He didnt Lie - he Manipulated and Tricked

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Description

I've heard the word "Lied" a lot recently. I wonder if the words "Manipulated" and "Tricked" are more powerful?

First, people judge whether you "lied" not by your intent, but by the literal meaning of your words. That's a dumb way to judge, but like it or not, that's how people judge when you use the word "lie." But if you ask whether somebody "manipulated" and "tricked," people judge that based on intent.

  • Did the Republican party lie when they renamed the estate tax to the death tax? No, that's not a lie, technically...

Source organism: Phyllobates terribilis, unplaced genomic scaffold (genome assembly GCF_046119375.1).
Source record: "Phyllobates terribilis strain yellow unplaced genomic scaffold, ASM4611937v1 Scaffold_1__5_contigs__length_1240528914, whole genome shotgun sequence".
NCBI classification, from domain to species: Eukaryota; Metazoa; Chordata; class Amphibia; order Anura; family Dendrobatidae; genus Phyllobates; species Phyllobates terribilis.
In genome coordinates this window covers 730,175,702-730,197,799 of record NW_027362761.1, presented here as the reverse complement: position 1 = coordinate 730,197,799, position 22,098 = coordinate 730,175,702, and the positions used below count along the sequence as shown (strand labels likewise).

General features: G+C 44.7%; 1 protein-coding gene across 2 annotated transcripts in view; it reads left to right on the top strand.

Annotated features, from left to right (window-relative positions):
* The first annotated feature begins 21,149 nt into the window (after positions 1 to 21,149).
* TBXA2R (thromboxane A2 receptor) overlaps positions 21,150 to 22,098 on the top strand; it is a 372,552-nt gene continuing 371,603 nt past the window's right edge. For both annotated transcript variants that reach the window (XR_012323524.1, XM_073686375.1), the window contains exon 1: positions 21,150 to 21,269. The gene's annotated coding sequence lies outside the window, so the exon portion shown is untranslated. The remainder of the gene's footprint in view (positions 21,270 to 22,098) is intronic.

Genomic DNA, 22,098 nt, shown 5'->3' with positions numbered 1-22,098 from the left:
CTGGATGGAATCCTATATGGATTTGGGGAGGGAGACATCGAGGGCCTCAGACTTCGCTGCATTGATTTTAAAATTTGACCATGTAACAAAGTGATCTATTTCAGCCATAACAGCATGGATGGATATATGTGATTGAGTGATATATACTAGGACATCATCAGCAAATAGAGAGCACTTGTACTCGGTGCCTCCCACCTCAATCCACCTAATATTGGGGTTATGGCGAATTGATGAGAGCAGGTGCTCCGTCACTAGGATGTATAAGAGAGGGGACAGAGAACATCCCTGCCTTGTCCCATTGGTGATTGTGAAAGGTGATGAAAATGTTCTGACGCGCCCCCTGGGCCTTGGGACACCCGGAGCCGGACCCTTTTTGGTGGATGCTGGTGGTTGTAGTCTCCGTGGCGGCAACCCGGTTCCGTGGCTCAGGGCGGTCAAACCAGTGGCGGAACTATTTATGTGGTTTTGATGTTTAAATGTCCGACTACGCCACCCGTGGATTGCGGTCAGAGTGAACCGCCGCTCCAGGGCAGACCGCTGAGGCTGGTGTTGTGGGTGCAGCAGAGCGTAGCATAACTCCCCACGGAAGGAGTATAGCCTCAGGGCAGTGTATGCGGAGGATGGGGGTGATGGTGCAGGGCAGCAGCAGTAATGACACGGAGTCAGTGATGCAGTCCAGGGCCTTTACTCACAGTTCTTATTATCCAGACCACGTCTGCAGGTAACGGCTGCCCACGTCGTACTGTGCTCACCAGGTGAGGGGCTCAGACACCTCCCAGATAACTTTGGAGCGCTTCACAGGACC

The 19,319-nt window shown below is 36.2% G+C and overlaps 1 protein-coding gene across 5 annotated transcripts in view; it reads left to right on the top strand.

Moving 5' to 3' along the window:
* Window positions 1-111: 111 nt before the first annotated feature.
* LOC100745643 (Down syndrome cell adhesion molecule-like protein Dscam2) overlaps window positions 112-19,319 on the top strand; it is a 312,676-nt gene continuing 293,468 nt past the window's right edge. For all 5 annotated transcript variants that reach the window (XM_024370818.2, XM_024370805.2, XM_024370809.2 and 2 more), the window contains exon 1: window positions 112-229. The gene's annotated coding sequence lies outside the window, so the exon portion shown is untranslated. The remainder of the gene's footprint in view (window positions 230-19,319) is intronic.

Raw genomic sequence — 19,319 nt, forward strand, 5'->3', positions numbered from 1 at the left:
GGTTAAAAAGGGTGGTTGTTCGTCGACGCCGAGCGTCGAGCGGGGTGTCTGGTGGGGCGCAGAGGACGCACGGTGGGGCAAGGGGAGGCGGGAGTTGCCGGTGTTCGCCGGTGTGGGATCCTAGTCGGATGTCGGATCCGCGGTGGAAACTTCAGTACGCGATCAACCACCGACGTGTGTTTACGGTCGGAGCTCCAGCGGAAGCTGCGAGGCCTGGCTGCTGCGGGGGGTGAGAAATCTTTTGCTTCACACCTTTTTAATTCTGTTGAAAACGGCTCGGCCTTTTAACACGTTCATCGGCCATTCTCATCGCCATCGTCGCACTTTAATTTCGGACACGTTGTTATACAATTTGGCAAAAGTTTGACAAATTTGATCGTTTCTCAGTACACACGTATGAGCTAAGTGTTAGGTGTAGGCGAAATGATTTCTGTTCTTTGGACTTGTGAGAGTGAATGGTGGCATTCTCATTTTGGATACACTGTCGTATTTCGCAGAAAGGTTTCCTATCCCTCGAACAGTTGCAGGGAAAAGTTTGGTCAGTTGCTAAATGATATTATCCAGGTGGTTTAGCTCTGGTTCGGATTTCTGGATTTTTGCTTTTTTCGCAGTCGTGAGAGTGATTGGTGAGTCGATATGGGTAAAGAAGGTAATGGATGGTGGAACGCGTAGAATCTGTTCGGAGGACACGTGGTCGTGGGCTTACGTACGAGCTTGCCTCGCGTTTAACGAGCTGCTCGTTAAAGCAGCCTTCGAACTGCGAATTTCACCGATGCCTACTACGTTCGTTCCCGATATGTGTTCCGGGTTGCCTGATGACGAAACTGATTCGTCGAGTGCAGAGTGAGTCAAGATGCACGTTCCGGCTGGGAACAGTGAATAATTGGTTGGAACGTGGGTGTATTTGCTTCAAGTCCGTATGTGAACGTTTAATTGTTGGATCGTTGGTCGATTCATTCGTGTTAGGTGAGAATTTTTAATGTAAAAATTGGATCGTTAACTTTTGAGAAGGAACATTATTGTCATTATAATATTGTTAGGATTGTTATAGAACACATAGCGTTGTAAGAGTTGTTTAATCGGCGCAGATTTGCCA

• When they renamed the "estate tax" to the "death tax," were they trying to manipulate people? Obviously. Were they trying to trick people into believing the tax applied to everyone who dies, were they trying to trick people into believing a falsehood? Obviously.

So these are charges we can apply even when somebody has carefully parsed their words.

Second, I think these words may actually be more grating than "lie." Who wants to be lied to? Nobody. But the word "manipulated" implies that somebody did more than just lie to you. They were trying to control your behavior. That's repulsive.

Criticism

Here's the definition of "to lie" from The American Heritage Dictionary: "1. To present false information with the intention of deceiving. 2. To convey a false image or impression."

Intent is crucial to determining if something is a lie. If a schizophrenic person says he's the Archbishop of Canterbury and believes it, it's not a lie -- it's just false.

-- fbb -- July 26, 2004 -- 7:23 PM

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